Expanded coverage is permitted at both the trial and appellate level, but at the trial level, the judge and all parties must consent to coverage prior to commencement of the trial. 
 
Minnesota General Rules of Practice Rules 4.01-4.03 govern coverage of district courts.  Effective July 1, 2011, Minnesota is implementing a two year pilot project allowing a judge to authorize recording of court proceedings with the consent of all parties in criminal proceedings and without the consent of all parties in civil proceedings. All courtroom coverage must occur in the presence of the presiding judge. Coverage of witnesses who object prior to testifying and coverage of jurors is prohibited, as is coverage of hearings that take place outside of the presence of the jury. Coverage is prohibited in cases involving child custody, divorce, juvenile proceedings, child protection proceedings, paternity proceedings, civil commitment proceedings, petitions for orders for protection, hearings on suppression of evidence, police informants, relocated witnesses, sex crimes, trade secrets, and undercover agents. 
 
To cover trial court proceedings, the media must give written notice of the intent to cover the proceedings at least 10 days before the proceedings begin.  A party who opposes coverage may object to coverage and must do so at least 3 days before the proceedings begin.  The judge has discretion to allow or prohibit coverage and will decide before the proceedings begin.  The judge also has discretion to limit or terminate cover at any point during the proceeding.  The decision of the judge can be appealed, but only after the proceeding has been completed and only by a party.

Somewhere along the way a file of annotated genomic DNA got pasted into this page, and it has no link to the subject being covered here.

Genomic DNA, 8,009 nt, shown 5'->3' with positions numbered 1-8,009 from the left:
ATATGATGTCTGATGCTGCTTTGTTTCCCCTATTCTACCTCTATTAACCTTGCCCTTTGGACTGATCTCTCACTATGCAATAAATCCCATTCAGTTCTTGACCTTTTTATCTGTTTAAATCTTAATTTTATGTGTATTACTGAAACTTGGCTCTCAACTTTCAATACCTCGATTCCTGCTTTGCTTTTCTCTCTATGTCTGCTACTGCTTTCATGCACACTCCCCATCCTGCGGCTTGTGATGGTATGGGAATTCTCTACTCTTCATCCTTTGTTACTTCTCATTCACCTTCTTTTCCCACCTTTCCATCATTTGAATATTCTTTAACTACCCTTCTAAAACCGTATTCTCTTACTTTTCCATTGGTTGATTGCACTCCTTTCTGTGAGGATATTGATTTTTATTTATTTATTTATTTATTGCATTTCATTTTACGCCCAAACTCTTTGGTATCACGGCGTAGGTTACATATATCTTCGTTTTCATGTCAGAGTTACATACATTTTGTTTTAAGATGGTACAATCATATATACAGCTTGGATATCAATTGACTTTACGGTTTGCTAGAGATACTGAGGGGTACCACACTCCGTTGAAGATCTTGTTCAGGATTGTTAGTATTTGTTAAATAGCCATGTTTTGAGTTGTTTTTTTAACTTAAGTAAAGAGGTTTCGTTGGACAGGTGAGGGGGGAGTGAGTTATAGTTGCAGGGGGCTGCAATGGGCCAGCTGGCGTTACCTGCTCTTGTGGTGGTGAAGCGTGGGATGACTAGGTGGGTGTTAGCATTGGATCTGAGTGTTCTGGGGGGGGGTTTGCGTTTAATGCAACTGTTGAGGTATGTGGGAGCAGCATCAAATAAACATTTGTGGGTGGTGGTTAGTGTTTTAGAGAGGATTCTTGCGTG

The trial court judge also has the authority to regulate the means by which coverage occurs.  In the absence of a specific order, Rule 4.04 sets forth default technical standards.  No more than one movie camera with one operator and two still cameras with one photographer are allowed in the proceeding.    Only one audio system for radio broadcast is allowed.  The media are responsible for pooling agreements.  Recording equipment cannot produce distracting sounds or lights.  The trial judge determines the location of recording equipment.     
 
At the appellate level, Minnesota Rules of Civil Appellate Procedure Rule 134.10 governs coverage.   Consents of the parties and witnesses are not required, but the Clerk of the Appellate Courts must be notified of an intent to cover the proceedings at least 24 hours in advance of the coverage.  Only one television camera and one still photographer, using not more than two cameras with two lenses each are permitted in the courtroom during proceedings. The media may not use motor-driven still cameras. The court determines the location for all recording equipment.  The media are responsible for arranging pooling agreements.  

Authority


Other Links

Media Resource Center:  Cameras in Minnesota Courts:  http://www.mncourts.gov/?page=429

Video Webcast:  Minnesota Supreme Court:  http://www.tpt.org/courts/